Spinal cords were removed from spinal columns and cut into 1-mm coronal blocks. Every third block was osmicated and embedded in glycol methacrylate. Two-micron sections were prepared and stained with a modified erichrome/cresyl violet stain . Morphological analysis was performed on 12 to 15 sections per mouse as previously described . Briefly, each quadrant from every coronal section from each mouse was graded for the presence or absence of gray-matter disease, meningeal inflammation, and demyelination. The score was expressed as the percentage of spinal cord quadrants examined with the pathologic abnormality. A maximum score of 100 indicated a particularly pathologic abnormality in every quadrant of all spinal cord sections of a given mouse. All grading was performed without knowledge of the experimental group on coded sections. Additional spinal cord blocks were embedded in paraffin for immunocytochemistry.
Brain pathology was assessed at various time points post-infection using our previously described technique . Following perfusion with Trump’s fixative, two coronal cuts were made in the intact brain at the time of removal from the skull (one section through the optic chiasm and a second section through the infundibulum). As a guide, we used the Atlas of the Mouse Brain and Spinal Cord corresponding to sections 220 and 350, page 6 . This resulted in three blocks that we embedded in paraffin. This allowed for systematic analysis of the pathology of the cortex, corpus callosum, hippocampus, brainstem, striatum, and cerebellum. The resulting slides were then stained with hematoxylin and eosin. Pathologic scores were assigned without knowledge of experimental group to the following areas of the brain: cortex, corpus callosum, hippocampus, brainstem, striatum, and cerebellum. Each area of the brain was graded on a 5-point scale (0 = no pathology; 1 = no tissue destruction but only minimal inflammation; 2 = early tissue destruction [loss of architecture] and moderate inflammation; 3 = definite tissue destruction [demyelination, parenchymal damage, cell death, neurophagia, neuronal vacuolation]; 4 = necrosis [complete loss of all tissue elements with associated cellular debris]). Meningeal inflammation was assessed and graded as follows: 0 = no inflammation; 1 = one cell layer of inflammation; 2 = two cell layers of inflammation; 3 = three cell layers of inflammation; 4 = four or more cell layers of inflammation. We scored the brain region with the maximal extent of tissue damage.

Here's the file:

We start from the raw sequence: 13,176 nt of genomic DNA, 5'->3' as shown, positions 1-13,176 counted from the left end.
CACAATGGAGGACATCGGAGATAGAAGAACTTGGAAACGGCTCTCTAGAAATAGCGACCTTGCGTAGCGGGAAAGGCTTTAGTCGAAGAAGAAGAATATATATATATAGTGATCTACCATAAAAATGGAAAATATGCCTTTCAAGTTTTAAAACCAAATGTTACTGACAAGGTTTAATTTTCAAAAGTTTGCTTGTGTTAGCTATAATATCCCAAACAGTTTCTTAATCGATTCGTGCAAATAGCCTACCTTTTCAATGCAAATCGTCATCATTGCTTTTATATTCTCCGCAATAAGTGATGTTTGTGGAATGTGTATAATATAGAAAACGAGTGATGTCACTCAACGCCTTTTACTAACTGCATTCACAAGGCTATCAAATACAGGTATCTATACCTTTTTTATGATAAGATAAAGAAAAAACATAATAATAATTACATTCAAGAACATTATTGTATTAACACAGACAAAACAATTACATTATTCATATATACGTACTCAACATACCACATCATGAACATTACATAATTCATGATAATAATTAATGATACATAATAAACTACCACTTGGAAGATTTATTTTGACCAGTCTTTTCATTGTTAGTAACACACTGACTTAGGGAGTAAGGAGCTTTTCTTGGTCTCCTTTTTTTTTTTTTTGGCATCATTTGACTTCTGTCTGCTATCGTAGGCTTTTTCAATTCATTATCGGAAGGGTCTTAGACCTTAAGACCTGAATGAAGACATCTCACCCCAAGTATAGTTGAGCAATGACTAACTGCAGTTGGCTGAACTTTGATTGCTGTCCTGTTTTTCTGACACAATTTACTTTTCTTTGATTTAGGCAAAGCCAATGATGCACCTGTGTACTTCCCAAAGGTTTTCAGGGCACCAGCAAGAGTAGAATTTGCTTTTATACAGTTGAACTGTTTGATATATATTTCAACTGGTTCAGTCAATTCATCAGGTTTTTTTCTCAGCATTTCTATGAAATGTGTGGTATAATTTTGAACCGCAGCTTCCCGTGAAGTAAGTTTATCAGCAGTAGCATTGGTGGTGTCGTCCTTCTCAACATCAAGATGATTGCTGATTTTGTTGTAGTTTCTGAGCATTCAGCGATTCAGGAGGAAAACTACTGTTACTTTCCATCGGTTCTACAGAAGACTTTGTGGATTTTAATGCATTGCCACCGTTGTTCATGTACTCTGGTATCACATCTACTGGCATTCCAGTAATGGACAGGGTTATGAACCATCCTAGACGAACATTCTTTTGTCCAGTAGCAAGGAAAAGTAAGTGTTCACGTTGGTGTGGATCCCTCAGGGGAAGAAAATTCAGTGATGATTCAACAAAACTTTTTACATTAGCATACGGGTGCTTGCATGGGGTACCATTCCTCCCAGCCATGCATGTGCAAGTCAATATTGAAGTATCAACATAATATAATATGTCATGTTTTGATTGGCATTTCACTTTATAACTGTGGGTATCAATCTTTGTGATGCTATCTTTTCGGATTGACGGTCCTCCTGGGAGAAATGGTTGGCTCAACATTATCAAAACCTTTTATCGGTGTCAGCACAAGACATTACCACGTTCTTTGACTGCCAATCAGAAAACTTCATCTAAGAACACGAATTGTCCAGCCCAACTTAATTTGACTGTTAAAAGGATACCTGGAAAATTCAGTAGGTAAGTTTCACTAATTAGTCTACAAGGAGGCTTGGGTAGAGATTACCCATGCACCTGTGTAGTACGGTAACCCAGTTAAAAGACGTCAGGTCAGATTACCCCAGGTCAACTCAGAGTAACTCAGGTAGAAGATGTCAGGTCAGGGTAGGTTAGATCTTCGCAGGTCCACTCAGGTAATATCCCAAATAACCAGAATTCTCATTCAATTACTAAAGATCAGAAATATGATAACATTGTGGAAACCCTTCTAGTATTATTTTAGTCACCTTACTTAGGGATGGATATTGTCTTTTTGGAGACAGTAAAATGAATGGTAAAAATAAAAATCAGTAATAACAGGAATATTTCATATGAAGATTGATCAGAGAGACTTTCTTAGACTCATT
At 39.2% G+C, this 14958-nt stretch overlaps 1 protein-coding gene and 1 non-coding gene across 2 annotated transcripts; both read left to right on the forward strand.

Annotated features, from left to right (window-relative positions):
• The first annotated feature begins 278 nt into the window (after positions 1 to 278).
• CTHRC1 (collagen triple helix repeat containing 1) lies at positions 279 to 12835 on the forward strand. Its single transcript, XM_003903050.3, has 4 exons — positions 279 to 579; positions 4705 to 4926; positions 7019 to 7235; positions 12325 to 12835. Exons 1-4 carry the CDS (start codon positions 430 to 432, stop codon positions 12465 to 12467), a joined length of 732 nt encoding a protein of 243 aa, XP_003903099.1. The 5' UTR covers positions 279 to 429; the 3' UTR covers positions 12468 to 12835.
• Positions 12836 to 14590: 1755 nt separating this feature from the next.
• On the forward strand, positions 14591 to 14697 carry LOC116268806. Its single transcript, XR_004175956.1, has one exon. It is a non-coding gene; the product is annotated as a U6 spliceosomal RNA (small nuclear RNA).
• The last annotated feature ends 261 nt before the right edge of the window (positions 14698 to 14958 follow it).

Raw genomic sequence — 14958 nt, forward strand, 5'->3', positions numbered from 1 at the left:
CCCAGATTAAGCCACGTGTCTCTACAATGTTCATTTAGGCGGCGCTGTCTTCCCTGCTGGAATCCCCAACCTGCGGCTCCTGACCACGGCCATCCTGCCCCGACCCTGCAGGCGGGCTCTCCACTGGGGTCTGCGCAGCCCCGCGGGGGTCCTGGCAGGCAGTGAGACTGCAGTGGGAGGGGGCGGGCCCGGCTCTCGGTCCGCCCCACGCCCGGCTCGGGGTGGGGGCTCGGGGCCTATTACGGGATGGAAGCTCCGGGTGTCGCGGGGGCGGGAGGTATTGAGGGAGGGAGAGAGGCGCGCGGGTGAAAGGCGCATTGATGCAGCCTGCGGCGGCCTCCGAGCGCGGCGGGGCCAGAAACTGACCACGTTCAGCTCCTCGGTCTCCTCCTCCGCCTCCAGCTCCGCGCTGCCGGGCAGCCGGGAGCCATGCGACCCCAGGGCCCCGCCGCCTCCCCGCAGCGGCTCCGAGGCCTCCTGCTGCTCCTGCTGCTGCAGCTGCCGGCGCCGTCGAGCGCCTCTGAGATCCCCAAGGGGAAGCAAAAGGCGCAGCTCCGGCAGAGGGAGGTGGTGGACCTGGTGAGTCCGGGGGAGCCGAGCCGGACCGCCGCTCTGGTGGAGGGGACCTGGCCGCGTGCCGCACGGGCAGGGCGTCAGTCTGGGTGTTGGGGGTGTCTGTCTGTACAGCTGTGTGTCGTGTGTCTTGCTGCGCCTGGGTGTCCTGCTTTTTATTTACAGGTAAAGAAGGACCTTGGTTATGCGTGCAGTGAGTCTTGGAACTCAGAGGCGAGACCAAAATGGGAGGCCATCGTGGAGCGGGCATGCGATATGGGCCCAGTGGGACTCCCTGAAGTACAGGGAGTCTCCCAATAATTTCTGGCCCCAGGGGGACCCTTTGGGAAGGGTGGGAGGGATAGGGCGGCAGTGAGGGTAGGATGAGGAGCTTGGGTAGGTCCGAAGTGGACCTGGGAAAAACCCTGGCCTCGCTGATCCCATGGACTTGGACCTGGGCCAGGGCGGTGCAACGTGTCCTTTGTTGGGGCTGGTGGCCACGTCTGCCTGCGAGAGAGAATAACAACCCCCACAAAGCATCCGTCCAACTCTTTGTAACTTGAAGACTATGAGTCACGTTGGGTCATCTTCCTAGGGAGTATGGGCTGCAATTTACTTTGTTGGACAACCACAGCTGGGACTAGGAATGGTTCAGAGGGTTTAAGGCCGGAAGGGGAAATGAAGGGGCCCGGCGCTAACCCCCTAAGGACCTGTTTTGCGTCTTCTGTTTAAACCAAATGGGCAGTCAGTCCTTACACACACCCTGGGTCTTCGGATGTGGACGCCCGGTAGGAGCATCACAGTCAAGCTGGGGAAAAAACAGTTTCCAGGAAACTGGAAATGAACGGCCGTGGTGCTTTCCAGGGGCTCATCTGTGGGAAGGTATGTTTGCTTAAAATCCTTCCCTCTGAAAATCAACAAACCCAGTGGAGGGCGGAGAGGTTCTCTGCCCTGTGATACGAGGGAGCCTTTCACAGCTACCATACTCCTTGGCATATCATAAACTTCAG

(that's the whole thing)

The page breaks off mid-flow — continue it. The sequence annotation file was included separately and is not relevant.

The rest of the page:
Immune-staining for human transgene proteins